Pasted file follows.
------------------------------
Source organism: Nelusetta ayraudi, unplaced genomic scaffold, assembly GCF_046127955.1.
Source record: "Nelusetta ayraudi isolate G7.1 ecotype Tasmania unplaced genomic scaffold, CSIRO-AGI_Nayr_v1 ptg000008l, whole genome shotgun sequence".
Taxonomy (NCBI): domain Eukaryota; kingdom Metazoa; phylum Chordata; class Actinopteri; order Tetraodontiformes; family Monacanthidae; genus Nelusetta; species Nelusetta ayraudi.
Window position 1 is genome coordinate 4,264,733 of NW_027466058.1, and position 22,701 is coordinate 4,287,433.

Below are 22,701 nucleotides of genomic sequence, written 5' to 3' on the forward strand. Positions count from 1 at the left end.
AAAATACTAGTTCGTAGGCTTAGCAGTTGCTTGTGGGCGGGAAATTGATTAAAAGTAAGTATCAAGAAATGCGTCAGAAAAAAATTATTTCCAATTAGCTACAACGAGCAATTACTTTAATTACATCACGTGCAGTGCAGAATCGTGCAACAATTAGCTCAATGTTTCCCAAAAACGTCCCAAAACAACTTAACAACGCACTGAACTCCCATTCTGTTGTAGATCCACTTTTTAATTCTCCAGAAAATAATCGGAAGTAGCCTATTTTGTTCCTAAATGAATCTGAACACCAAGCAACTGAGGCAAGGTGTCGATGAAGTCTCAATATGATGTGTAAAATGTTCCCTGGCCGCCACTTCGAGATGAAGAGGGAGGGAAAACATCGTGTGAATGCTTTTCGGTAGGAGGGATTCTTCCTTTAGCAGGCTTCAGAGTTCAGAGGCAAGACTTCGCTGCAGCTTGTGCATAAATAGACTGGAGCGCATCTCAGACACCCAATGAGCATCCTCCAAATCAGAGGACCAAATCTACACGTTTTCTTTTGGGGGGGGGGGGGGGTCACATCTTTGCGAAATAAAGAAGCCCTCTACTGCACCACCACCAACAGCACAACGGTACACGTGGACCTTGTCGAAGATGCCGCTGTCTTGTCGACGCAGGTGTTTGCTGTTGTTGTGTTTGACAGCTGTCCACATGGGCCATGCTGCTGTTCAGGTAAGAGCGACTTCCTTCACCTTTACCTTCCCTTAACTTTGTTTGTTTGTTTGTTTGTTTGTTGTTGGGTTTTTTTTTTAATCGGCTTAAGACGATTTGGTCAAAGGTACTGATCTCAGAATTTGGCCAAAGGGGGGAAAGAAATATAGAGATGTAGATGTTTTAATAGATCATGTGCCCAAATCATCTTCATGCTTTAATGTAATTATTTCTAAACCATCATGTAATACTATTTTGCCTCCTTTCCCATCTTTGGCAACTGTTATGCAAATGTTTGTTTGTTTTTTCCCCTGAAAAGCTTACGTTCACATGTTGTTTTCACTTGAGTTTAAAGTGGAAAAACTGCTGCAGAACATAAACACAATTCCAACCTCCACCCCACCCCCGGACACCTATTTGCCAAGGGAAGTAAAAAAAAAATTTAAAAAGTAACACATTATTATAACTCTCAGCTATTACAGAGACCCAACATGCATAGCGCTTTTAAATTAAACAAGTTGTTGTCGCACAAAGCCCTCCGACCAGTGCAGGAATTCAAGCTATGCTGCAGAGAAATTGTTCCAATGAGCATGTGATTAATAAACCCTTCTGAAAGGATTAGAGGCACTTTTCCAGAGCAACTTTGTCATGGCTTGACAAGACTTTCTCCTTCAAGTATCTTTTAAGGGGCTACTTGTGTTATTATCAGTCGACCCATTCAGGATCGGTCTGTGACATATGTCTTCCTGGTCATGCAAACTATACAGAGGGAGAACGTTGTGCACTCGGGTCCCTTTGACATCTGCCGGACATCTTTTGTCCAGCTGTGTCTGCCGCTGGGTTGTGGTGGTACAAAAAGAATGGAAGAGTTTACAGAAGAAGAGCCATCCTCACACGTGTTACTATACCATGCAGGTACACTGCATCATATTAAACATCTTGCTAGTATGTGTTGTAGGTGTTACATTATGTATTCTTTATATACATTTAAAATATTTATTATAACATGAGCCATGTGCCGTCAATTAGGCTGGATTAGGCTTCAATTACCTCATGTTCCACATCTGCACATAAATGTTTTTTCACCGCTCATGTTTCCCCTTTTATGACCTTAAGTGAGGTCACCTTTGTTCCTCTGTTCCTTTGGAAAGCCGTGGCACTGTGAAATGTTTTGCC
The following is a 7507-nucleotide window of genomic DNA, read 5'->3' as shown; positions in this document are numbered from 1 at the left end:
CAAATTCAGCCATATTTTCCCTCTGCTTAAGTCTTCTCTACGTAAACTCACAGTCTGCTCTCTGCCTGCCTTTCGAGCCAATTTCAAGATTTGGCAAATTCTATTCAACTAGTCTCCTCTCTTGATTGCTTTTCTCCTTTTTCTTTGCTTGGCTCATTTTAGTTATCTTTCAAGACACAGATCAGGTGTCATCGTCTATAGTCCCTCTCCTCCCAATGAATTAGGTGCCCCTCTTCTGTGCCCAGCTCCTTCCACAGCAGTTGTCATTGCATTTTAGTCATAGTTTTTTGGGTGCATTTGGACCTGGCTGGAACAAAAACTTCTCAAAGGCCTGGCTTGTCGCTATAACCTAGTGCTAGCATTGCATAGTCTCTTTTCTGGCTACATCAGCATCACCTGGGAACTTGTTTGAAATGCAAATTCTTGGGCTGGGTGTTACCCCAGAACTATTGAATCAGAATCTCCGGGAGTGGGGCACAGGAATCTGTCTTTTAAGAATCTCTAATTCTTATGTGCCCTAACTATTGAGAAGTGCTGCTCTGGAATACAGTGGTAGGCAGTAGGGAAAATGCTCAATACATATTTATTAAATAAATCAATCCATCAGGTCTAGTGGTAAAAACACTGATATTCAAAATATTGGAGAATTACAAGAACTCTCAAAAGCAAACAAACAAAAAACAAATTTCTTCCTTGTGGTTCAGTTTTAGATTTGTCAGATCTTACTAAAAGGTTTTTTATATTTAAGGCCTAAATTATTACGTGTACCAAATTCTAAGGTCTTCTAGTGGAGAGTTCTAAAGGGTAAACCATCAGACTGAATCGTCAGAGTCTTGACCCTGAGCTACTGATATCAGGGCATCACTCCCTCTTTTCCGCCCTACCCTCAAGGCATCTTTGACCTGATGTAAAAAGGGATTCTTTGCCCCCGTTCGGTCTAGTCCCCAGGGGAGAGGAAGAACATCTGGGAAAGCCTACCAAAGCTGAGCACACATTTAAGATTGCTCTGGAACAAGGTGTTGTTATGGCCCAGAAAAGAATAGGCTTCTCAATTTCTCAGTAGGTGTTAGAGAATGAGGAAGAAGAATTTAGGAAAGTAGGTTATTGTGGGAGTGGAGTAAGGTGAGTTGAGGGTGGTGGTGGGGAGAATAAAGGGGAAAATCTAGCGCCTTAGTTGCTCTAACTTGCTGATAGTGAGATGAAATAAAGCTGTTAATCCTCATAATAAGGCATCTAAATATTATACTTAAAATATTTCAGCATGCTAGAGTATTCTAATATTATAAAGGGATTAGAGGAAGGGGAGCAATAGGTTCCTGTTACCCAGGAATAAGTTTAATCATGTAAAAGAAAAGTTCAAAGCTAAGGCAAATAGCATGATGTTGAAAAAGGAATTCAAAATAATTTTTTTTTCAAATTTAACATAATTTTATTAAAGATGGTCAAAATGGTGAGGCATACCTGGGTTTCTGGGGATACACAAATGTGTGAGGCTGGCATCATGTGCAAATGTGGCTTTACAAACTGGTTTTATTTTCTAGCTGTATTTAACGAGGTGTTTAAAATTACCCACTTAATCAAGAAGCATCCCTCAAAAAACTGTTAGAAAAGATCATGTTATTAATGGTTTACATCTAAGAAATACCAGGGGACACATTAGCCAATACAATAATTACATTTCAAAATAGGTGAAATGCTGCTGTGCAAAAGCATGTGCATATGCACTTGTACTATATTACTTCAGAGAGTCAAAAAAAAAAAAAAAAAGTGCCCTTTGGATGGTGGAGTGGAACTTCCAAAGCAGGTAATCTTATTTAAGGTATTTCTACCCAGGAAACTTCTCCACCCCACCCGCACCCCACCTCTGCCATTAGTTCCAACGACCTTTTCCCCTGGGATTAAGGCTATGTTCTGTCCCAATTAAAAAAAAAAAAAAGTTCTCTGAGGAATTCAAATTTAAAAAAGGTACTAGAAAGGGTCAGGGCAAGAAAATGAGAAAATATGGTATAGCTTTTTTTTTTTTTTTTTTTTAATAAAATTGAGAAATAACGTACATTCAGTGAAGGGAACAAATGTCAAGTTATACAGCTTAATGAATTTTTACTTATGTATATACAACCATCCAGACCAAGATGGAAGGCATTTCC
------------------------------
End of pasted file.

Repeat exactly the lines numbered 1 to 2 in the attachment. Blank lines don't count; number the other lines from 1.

Source organism: Nelusetta ayraudi, unplaced genomic scaffold, assembly GCF_046127955.1.
Source record: "Nelusetta ayraudi isolate G7.1 ecotype Tasmania unplaced genomic scaffold, CSIRO-AGI_Nayr_v1 ptg000008l, whole genome shotgun sequence".